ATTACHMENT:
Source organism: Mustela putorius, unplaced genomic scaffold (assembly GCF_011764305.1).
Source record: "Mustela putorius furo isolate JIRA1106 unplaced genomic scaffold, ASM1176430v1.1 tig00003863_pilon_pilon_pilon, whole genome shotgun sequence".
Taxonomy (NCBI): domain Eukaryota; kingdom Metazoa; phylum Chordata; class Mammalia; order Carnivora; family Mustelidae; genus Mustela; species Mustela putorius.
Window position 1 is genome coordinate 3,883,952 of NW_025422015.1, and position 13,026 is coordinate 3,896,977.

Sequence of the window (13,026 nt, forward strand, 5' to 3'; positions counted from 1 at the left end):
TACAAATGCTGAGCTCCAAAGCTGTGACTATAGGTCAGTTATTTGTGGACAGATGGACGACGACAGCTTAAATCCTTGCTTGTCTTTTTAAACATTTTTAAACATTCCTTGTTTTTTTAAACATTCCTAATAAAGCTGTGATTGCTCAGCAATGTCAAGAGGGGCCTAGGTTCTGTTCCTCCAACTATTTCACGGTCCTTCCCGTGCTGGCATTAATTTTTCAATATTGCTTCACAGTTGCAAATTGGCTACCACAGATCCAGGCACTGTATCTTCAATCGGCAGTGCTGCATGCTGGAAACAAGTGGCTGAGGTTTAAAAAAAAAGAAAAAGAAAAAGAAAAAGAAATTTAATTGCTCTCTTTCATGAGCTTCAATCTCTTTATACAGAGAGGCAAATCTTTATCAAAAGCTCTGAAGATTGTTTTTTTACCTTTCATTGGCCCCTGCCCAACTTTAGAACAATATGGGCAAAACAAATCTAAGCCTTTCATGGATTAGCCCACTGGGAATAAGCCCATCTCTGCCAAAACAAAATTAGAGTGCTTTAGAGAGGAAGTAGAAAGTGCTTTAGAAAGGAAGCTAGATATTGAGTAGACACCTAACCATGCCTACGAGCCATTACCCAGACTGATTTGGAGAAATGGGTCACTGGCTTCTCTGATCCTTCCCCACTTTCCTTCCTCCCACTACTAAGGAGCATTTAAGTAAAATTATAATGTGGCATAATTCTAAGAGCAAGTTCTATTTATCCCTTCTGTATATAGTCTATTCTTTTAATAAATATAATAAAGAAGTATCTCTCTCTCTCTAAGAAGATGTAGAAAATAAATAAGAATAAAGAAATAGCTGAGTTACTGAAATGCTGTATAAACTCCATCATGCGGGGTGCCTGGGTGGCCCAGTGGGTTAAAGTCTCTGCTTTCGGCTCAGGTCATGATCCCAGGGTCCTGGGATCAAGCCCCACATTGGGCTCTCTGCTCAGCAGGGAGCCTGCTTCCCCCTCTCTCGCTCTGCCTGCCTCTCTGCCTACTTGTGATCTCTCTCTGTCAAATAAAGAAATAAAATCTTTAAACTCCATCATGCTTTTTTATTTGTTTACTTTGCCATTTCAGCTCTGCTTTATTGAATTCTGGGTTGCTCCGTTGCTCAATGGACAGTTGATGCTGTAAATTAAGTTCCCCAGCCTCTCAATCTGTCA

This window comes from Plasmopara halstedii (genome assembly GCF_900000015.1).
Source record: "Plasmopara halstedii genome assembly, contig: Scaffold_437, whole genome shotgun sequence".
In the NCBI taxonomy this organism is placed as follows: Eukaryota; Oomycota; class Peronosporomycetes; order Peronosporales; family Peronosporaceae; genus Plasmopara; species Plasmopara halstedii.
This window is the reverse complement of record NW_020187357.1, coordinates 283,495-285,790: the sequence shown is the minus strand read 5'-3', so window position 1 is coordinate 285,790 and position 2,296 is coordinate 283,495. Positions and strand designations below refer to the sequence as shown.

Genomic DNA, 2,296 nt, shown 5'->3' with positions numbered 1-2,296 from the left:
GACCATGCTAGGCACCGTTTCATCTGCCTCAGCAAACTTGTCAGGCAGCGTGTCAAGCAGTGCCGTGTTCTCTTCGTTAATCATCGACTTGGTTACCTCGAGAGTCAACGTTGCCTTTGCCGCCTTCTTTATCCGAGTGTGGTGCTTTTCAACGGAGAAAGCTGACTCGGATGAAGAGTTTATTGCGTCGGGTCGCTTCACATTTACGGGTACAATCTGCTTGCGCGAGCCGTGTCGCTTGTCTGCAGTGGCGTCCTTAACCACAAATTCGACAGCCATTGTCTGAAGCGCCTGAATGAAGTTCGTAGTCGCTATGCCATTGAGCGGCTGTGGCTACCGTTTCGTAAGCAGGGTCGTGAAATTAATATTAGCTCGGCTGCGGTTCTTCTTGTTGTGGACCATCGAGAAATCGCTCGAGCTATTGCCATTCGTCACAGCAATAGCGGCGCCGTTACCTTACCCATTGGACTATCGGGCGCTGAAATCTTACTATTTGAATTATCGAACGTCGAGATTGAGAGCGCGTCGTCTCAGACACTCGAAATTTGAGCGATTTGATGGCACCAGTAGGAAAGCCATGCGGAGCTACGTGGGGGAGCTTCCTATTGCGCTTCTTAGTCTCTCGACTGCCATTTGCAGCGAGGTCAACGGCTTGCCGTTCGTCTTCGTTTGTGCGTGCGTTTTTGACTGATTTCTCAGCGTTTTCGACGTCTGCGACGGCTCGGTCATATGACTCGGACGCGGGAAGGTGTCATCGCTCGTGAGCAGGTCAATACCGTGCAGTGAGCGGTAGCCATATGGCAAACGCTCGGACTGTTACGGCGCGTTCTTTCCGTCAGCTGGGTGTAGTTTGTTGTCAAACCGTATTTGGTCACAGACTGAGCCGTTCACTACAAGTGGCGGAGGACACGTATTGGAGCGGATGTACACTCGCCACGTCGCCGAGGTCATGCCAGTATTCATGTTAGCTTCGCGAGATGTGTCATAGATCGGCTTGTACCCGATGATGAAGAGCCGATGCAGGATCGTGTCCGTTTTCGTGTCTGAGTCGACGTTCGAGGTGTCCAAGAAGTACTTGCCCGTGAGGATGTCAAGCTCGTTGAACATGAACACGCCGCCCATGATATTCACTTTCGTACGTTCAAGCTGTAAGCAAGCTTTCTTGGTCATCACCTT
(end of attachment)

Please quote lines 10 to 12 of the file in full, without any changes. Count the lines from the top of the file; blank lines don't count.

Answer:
This window is the reverse complement of record NW_020187357.1, coordinates 283,495-285,790: the sequence shown is the minus strand read 5'-3', so window position 1 is coordinate 285,790 and position 2,296 is coordinate 283,495. Positions and strand designations below refer to the sequence as shown.

Genomic DNA, 2,296 nt, shown 5'->3' with positions numbered 1-2,296 from the left:
GACCATGCTAGGCACCGTTTCATCTGCCTCAGCAAACTTGTCAGGCAGCGTGTCAAGCAGTGCCGTGTTCTCTTCGTTAATCATCGACTTGGTTACCTCGAGAGTCAACGTTGCCTTTGCCGCCTTCTTTATCCGAGTGTGGTGCTTTTCAACGGAGAAAGCTGACTCGGATGAAGAGTTTATTGCGTCGGGTCGCTTCACATTTACGGGTACAATCTGCTTGCGCGAGCCGTGTCGCTTGTCTGCAGTGGCGTCCTTAACCACAAATTCGACAGCCATTGTCTGAAGCGCCTGAATGAAGTTCGTAGTCGCTATGCCATTGAGCGGCTGTGGCTACCGTTTCGTAAGCAGGGTCGTGAAATTAATATTAGCTCGGCTGCGGTTCTTCTTGTTGTGGACCATCGAGAAATCGCTCGAGCTATTGCCATTCGTCACAGCAATAGCGGCGCCGTTACCTTACCCATTGGACTATCGGGCGCTGAAATCTTACTATTTGAATTATCGAACGTCGAGATTGAGAGCGCGTCGTCTCAGACACTCGAAATTTGAGCGATTTGATGGCACCAGTAGGAAAGCCATGCGGAGCTACGTGGGGGAGCTTCCTATTGCGCTTCTTAGTCTCTCGACTGCCATTTGCAGCGAGGTCAACGGCTTGCCGTTCGTCTTCGTTTGTGCGTGCGTTTTTGACTGATTTCTCAGCGTTTTCGACGTCTGCGACGGCTCGGTCATATGACTCGGACGCGGGAAGGTGTCATCGCTCGTGAGCAGGTCAATACCGTGCAGTGAGCGGTAGCCATATGGCAAACGCTCGGACTGTTACGGCGCGTTCTTTCCGTCAGCTGGGTGTAGTTTGTTGTCAAACCGTATTTGGTCACAGACTGAGCCGTTCACTACAAGTGGCGGAGGACACGTATTGGAGCGGATGTACACTCGCCACGTCGCCGAGGTCATGCCAGTATTCATGTTAGCTTCGCGAGATGTGTCATAGATCGGCTTGTACCCGATGATGAAGAGCCGATGCAGGATCGTGTCCGTTTTCGTGTCTGAGTCGACGTTCGAGGTGTCCAAGAAGTACTTGCCCGTGAGGATGTCAAGCTCGTTGAACATGAACACGCCGCCCATGATATTCACTTTCGTACGTTCAAGCTGTAAGCAAGCTTTCTTGGTCATCACCTT